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Medieval settlement of North Louvard

A Scheduled Monument in Piddlehinton, Dorset

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Latitude: 50.7618 / 50°45'42"N

Longitude: -2.3894 / 2°23'21"W

OS Eastings: 372629.26278

OS Northings: 95873.983009

OS Grid: SY726958

Mapcode National: GBR 0Z0.2QT

Mapcode Global: FRA 57W2.GXK

Entry Name: Medieval settlement of North Louvard

Scheduled Date: 24 November 2000

Source: Historic England

Source ID: 1019411

English Heritage Legacy ID: 33185

County: Dorset

Civil Parish: Piddlehinton

Traditional County: Dorset

Lieutenancy Area (Ceremonial County): Dorset

Church of England Parish: Piddlehinton St Mary the Virgin

Church of England Diocese: Salisbury


The monument includes the site of the deserted medieval settlement of North
Louvard at Muston, situated on the northern terrace of the River Piddle.
The settlement is one of several in the Piddle valley mentioned in the
Domesday Survey. The site was recorded by J Hutchins in 1774, by which time it
had been deserted. The settlement, which occupied an elevated river terrace
and is aligned north west by south east, survives as a series of earthworks
which extend over an area of about 4ha. It includes five artificial platforms
or terraces which range from 20m-30m in length and between 20m-40m in width.
These are likely to represent `closes' or individual property plots. To the
south west, a hollow way runs parallel to the river and this may represent the
main route through the settlement.
A series of low earthworks on the lower floodplain of the river, to the south
west of the settlement, are likely to represent an area of water meadow. These
features are of an uncertain date, but are likely to post-date the medieval
settlement. The area of the water meadow which occupies the archaeologically
sensitive area lying between the settlement and the river is included in the
Historical documentation records that the manor and `hamlet' at Muston (also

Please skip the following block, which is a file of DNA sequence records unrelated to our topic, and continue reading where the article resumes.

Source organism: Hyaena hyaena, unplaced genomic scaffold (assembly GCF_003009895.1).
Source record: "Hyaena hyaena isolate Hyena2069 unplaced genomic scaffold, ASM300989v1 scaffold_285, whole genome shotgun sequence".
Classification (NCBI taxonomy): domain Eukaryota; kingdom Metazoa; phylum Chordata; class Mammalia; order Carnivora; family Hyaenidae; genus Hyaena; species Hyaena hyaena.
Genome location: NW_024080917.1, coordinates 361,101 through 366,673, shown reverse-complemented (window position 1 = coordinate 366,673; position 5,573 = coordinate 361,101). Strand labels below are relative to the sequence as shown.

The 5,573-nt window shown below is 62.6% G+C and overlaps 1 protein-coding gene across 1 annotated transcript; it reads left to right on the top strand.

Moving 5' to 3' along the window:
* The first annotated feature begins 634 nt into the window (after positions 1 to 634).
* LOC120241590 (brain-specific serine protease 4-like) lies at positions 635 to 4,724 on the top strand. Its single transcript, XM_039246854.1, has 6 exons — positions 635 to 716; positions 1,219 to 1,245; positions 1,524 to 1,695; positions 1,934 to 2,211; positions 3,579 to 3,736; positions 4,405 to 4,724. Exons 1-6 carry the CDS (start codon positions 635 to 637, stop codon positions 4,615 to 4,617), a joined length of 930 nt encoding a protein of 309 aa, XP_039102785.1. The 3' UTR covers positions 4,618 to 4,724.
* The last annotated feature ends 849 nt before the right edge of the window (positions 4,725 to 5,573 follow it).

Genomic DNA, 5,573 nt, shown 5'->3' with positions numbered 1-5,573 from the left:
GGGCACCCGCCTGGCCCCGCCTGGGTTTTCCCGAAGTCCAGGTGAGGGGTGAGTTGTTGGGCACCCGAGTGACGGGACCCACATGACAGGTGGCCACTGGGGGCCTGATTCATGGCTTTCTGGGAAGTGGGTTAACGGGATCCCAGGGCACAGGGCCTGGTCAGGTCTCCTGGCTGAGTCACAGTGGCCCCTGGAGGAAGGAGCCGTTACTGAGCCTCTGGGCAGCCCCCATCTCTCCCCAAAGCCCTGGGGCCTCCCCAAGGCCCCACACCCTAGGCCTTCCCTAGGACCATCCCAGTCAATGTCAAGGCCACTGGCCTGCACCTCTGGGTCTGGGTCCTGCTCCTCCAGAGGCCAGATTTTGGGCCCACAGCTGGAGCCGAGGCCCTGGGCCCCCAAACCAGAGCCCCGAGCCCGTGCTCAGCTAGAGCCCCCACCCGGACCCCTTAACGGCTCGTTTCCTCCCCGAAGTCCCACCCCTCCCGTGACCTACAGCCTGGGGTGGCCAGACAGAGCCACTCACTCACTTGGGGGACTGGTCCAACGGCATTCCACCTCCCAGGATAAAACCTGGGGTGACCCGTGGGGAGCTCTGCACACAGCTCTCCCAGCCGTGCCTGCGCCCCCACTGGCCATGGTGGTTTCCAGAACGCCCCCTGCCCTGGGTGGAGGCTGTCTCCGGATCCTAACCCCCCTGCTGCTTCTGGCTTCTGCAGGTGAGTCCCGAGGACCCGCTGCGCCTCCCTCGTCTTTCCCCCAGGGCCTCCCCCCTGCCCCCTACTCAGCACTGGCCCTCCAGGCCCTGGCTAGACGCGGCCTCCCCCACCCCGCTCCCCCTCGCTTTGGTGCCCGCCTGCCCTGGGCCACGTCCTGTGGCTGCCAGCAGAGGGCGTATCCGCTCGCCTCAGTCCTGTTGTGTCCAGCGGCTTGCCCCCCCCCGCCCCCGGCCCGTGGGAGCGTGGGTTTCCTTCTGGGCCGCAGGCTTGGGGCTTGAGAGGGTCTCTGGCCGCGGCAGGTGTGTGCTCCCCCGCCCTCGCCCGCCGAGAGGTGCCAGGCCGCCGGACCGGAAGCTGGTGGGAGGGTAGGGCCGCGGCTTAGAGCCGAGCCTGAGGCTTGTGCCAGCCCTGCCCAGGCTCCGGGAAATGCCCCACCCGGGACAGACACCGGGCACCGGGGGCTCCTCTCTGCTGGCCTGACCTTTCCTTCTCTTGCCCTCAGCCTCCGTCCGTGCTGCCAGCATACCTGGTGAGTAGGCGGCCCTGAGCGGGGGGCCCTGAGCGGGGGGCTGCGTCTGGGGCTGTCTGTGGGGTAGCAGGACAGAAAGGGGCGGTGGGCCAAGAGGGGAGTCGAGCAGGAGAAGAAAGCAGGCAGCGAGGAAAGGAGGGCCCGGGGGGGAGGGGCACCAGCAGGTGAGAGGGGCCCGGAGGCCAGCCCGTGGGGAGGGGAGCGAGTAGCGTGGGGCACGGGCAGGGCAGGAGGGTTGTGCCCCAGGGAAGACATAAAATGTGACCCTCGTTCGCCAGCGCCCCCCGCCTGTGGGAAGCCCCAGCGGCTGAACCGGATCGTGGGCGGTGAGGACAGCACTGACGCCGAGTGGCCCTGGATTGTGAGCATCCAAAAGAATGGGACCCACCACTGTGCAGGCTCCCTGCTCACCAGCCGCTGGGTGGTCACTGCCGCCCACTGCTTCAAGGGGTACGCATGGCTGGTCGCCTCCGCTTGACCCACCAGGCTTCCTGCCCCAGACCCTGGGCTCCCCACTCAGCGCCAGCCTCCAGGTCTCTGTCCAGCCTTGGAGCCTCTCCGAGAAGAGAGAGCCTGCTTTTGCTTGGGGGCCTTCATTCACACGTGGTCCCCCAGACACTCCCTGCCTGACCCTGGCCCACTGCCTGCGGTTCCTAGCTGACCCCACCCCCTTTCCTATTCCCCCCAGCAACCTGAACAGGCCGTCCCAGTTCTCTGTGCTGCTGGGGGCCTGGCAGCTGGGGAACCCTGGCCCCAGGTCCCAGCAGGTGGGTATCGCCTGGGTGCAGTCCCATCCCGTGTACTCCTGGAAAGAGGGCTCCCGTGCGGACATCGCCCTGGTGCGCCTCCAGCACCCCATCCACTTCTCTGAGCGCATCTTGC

known variously as `Piddle Musterton' or `Mousterton') was awarded to Cerne
Abbey by King Edgar of the West Saxons. Hutchins records that the manor had
pasture for 100 ewes, four rams and that the right to hay belonged to Cerne
Abbey. The cause of the desertion is uncertain, but many settlements in this
area are known to have gradually declined.
All gates and fence posts of modern field boundaries are excluded from the
scheduling, although the ground beneath them is included.

The site of the monument is shown on the attached map extract.

Source: Historic England

Reasons for Scheduling

Medieval rural settlements in England were marked by great regional diversity
in form, size and type, and the protection of their archaeological remains
needs to take these differences into account. To do this, England has been
divided into three broad Provinces on the basis of each area's distinctive
mixture of nucleated and dispersed settlements. These can be further divided
into sub-Provinces and local regions, possessing characteristics which have
gradually evolved during the last 1500 years or more.
This monument lies in the West Wessex sub-Province of the Central Province, an
area characterised by large numbers of villages and hamlets within
countrysides of great local diversity, ranging from flat marshland to hill
ridges. Settlements range from large, sprawling villages to tiny hamlets, a
range extended by large numbers of scattered dwellings in the extreme east and
west of the sub-Province. Cultivation in open townfields was once present, but
early enclosure was commonplace. The physical diversity of the landscape was,
by the time of Domesday Book in 1086, linked with great variations in the
balance of cleared land and woodland.
The South Dorset local region is a diverse countryside comprising the South
Dorset Downs and narrow limestone ridges and clay vales which curve around the
chalk escarpments. Settlement is characterised by low concentrations of
scattered farmsteads, and small villages and hamlets: ancient settlements
whose arable fields were, on the evidence of Domesday Book, set among
substantial tracts of pasture and woodland in the 11th century.

The medieval settlement of North Louvard survives well as a series of well-
preserved earthworks and associated buried remains and will contain
archaeological and environmental evidence relating to the monument and the
associated landscape. The settlement remains are further complimented by the
presence of water meadows within the adjacent area of the valley bottom.
Muston forms one of several medieval settlement sites within the Piddle valley
and, together, these will provide an insight into the economy of the area
throughout the medieval and successive periods.

Source: Historic England


Books and journals
Historical Monuments in the County of Dorset: Volume I, (1970), 210-211
Hutchins, J, A History of Dorset, (1774)

Source: Historic England

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